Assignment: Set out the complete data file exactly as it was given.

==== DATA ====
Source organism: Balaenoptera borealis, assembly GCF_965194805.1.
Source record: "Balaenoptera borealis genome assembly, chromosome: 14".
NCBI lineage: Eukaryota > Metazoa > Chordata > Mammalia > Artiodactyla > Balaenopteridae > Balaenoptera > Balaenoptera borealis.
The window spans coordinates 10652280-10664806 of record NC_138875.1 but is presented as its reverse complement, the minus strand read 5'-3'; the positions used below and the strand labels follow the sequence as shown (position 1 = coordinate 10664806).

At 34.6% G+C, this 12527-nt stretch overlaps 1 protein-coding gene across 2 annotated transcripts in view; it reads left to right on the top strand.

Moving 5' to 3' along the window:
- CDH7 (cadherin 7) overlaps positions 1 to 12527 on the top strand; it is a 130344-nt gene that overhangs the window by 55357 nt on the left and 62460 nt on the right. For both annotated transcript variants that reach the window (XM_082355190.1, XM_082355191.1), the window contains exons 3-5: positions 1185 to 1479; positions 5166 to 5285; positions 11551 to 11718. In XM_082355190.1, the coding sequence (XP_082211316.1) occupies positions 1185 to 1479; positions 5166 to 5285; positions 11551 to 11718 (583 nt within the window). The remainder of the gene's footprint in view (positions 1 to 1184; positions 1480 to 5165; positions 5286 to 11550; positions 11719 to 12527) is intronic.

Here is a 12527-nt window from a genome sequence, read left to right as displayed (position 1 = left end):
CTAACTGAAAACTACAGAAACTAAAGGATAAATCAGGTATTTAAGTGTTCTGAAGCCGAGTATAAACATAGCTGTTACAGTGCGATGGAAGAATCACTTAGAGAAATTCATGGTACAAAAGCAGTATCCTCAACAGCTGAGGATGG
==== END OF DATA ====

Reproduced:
Source organism: Balaenoptera borealis, assembly GCF_965194805.1.
Source record: "Balaenoptera borealis genome assembly, chromosome: 14".
NCBI lineage: Eukaryota > Metazoa > Chordata > Mammalia > Artiodactyla > Balaenopteridae > Balaenoptera > Balaenoptera borealis.
The window spans coordinates 10652280-10664806 of record NC_138875.1 but is presented as its reverse complement, the minus strand read 5'-3'; the positions used below and the strand labels follow the sequence as shown (position 1 = coordinate 10664806).

At 34.6% G+C, this 12527-nt stretch overlaps 1 protein-coding gene across 2 annotated transcripts in view; it reads left to right on the top strand.

Moving 5' to 3' along the window:
- CDH7 (cadherin 7) overlaps positions 1 to 12527 on the top strand; it is a 130344-nt gene that overhangs the window by 55357 nt on the left and 62460 nt on the right. For both annotated transcript variants that reach the window (XM_082355190.1, XM_082355191.1), the window contains exons 3-5: positions 1185 to 1479; positions 5166 to 5285; positions 11551 to 11718. In XM_082355190.1, the coding sequence (XP_082211316.1) occupies positions 1185 to 1479; positions 5166 to 5285; positions 11551 to 11718 (583 nt within the window). The remainder of the gene's footprint in view (positions 1 to 1184; positions 1480 to 5165; positions 5286 to 11550; positions 11719 to 12527) is intronic.

Here is a 12527-nt window from a genome sequence, read left to right as displayed (position 1 = left end):
CTAACTGAAAACTACAGAAACTAAAGGATAAATCAGGTATTTAAGTGTTCTGAAGCCGAGTATAAACATAGCTGTTACAGTGCGATGGAAGAATCACTTAGAGAAATTCATGGTACAAAAGCAGTATCCTCAACAGCTGAGGATGG